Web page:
A non-invasive biomechanical device placed on the foot of patients who underwent total hip arthroplasty improved gait velocity, step length and single limb support after 26 weeks of therapy, according to this study.
“The results of this study showed promising outcomes including significant improvements in gait patterns, functional tests and self-evaluation questionnaires; however, future [randomized controlled trials] RCTs are warranted,” the researchers wrote in the study.
They added, “These RCTs should include a comparison of this therapy modality to other common modalities and also compare this therapy with a group of healthy controls. This will help determine and relate the improvement to the therapy.”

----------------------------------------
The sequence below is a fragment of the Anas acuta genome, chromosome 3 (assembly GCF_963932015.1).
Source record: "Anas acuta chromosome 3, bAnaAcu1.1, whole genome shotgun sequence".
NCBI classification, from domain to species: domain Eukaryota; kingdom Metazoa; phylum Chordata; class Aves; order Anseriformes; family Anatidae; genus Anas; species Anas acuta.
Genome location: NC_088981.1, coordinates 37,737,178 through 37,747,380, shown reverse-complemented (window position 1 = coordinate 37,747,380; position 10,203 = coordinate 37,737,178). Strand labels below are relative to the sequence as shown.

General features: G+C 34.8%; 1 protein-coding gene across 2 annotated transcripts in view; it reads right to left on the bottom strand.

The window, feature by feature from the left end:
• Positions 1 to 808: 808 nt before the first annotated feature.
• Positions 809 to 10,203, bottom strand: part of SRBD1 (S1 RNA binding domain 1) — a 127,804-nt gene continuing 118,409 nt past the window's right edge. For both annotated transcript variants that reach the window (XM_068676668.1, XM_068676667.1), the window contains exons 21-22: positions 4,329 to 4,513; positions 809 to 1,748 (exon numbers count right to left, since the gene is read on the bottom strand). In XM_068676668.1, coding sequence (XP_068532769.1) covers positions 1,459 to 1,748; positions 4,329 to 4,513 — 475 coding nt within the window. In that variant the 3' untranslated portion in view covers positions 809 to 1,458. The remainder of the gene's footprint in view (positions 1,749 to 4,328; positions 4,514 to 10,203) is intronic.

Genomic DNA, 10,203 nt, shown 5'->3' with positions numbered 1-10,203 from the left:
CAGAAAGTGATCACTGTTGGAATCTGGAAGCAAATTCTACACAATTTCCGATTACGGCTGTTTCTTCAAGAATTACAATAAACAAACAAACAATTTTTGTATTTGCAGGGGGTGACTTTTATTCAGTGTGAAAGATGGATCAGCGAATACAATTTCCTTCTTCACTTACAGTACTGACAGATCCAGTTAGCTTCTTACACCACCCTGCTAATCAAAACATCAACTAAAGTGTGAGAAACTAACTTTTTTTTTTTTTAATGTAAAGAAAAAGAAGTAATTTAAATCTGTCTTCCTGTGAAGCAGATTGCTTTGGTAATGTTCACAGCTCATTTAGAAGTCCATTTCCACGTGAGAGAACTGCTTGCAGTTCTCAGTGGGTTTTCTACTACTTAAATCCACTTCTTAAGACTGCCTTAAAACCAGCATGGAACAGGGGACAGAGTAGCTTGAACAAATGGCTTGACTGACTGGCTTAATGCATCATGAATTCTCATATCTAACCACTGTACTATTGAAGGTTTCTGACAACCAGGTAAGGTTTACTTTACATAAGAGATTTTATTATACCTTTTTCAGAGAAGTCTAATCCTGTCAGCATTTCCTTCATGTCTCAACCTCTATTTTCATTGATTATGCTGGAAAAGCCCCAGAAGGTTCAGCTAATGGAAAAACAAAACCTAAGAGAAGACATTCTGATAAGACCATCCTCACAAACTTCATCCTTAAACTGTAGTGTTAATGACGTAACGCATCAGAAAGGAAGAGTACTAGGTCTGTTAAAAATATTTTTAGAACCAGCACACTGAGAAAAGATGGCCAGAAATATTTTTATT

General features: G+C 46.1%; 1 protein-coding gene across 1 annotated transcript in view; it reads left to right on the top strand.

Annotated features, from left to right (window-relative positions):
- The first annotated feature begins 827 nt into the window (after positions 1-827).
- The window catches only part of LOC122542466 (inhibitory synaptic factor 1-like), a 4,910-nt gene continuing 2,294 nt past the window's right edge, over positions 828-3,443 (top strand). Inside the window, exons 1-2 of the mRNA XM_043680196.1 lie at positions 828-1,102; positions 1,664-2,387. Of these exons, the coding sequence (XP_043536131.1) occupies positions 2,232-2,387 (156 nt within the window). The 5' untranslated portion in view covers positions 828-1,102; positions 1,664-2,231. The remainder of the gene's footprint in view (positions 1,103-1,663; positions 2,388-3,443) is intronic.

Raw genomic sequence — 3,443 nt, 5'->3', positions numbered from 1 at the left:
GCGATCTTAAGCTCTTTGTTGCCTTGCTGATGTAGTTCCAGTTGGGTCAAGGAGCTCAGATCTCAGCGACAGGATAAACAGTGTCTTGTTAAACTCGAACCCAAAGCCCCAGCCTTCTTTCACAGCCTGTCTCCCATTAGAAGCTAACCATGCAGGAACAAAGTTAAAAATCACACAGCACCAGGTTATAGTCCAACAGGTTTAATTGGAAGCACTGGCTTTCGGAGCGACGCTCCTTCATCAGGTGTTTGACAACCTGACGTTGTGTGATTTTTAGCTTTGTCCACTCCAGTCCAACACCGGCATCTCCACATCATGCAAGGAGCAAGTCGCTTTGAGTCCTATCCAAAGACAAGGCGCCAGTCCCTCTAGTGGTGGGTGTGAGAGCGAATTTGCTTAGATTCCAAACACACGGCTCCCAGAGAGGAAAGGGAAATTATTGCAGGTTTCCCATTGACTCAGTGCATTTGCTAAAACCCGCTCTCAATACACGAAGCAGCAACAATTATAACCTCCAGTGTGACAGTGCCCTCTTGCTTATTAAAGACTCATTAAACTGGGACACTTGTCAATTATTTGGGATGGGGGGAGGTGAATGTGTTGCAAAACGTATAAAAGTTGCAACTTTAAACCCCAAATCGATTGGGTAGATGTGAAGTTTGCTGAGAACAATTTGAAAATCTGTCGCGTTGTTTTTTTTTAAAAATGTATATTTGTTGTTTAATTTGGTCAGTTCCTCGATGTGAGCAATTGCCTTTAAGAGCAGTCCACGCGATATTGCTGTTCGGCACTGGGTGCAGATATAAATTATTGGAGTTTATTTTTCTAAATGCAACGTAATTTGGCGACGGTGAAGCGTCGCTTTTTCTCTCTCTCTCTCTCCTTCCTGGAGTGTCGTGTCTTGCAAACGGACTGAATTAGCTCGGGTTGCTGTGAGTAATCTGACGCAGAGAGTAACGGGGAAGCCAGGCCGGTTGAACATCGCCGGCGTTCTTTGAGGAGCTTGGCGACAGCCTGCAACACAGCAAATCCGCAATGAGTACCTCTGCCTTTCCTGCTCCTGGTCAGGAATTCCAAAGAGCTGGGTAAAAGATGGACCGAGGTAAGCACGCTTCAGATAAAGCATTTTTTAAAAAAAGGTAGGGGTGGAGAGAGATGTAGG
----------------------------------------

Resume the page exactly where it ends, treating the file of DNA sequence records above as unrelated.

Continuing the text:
Of 19 patients enrolled in the study – some of whom were admitted 3 months postoperatively – 50.3% showed significantly improved gait velocity, 22.9% had significantly improved step length and 16.9% had significantly improved single limb support, according to the abstract. In addition, pain was significantly reduced in 85.4% of patients, significantly improvement in function in 81.1% and significantly quality of life improvements in 52.1%.
Disclosure: Debi, Elbaz and Mor are stock owners in AposTherapy.